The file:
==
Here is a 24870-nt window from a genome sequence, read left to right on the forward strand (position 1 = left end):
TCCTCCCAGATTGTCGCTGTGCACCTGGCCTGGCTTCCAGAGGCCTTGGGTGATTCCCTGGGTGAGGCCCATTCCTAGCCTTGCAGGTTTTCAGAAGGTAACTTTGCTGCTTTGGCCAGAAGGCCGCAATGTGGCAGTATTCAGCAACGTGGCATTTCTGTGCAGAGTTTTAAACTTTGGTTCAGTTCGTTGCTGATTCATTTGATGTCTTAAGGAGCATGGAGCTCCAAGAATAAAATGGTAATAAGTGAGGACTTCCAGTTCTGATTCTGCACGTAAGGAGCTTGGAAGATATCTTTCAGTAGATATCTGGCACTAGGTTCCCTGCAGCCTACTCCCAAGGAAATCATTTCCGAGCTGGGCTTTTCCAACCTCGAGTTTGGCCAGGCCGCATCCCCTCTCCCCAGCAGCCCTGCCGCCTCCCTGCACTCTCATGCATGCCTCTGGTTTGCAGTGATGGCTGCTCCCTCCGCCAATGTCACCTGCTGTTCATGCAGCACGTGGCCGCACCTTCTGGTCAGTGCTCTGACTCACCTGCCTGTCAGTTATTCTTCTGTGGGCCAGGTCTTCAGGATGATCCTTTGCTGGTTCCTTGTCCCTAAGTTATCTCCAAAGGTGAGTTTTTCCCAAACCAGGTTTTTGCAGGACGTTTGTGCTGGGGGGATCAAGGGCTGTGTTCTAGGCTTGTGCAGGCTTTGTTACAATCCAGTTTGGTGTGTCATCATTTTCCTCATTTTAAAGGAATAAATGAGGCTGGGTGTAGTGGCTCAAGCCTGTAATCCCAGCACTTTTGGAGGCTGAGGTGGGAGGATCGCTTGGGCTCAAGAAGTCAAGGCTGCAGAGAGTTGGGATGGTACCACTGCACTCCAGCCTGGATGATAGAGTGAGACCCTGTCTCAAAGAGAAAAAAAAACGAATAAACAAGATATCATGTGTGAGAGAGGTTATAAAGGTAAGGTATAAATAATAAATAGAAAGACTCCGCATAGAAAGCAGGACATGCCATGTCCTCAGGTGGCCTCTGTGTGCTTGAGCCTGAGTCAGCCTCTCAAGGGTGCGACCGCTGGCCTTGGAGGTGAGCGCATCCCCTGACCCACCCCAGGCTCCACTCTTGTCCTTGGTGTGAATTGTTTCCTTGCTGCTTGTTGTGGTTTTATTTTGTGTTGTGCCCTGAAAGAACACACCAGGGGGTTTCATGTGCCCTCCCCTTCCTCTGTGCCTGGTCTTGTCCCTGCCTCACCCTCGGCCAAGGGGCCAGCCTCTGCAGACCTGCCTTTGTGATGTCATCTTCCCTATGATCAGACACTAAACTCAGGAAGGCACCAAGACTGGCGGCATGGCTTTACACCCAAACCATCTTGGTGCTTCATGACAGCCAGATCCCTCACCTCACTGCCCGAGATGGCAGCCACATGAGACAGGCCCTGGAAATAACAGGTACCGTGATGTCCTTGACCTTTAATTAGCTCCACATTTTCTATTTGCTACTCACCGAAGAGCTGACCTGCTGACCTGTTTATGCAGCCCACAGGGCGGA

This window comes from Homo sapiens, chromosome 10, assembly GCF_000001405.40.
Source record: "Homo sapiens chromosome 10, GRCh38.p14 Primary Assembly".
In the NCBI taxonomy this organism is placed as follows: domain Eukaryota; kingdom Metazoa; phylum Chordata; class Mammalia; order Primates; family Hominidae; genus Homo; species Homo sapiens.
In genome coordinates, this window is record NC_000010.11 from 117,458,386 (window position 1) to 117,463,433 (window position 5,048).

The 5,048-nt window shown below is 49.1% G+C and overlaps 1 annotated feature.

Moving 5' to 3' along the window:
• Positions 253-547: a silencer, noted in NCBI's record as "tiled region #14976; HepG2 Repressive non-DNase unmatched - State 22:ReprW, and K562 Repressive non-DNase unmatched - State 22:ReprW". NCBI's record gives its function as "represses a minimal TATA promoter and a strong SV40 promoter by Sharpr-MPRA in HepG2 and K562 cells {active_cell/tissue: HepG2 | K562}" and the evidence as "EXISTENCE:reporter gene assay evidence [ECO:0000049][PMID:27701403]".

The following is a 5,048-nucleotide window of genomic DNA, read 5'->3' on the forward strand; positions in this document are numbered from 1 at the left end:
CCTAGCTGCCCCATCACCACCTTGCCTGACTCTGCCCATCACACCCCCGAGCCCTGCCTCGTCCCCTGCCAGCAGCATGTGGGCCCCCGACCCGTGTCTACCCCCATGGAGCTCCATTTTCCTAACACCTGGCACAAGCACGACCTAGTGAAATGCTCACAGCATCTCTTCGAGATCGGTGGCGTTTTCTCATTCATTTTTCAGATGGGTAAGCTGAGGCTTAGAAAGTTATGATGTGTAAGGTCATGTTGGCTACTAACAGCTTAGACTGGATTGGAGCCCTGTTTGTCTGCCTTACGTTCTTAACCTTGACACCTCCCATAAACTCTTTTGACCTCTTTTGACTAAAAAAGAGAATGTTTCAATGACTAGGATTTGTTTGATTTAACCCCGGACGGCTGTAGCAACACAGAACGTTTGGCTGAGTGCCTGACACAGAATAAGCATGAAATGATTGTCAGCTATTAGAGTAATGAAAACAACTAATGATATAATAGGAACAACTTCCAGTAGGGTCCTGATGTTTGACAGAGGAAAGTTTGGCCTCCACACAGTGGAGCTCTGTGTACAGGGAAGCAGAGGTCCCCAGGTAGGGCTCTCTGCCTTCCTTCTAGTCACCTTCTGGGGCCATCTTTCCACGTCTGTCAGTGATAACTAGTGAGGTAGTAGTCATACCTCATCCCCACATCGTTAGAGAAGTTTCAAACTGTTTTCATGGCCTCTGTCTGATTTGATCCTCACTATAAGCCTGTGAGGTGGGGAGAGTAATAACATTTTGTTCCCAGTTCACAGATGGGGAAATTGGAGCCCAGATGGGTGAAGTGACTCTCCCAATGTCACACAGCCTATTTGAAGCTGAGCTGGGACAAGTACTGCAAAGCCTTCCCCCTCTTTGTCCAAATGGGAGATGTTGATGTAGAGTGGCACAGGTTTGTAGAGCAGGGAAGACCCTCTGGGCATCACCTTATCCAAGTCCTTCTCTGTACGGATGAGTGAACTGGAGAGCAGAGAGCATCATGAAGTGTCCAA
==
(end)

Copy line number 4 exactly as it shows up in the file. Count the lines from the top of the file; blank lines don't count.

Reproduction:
Source record: "Homo sapiens chromosome 10, GRCh38.p14 Primary Assembly".